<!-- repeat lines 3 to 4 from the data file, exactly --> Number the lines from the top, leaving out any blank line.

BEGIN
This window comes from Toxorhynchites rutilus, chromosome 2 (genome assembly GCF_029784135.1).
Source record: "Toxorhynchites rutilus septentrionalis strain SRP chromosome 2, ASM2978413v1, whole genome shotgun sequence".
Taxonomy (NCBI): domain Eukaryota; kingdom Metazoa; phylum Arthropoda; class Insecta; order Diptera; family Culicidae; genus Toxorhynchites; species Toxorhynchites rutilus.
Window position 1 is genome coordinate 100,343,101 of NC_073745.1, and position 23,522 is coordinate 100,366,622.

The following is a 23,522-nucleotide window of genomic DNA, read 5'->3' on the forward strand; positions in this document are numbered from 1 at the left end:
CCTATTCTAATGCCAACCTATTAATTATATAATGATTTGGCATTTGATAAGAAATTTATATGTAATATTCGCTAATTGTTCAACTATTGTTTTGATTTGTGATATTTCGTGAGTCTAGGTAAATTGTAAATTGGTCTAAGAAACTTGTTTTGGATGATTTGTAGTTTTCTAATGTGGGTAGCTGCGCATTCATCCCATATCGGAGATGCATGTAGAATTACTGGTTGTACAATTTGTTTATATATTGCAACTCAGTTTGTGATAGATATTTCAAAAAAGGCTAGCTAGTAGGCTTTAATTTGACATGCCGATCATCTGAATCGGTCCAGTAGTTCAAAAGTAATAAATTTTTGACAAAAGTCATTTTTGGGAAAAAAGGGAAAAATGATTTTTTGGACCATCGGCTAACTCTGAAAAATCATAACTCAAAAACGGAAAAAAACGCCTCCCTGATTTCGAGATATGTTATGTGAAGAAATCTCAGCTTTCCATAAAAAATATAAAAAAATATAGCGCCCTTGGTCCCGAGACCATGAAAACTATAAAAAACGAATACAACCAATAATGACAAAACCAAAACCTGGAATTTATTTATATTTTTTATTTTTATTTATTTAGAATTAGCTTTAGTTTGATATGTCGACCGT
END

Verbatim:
Taxonomy (NCBI): domain Eukaryota; kingdom Metazoa; phylum Arthropoda; class Insecta; order Diptera; family Culicidae; genus Toxorhynchites; species Toxorhynchites rutilus.
Window position 1 is genome coordinate 100,343,101 of NC_073745.1, and position 23,522 is coordinate 100,366,622.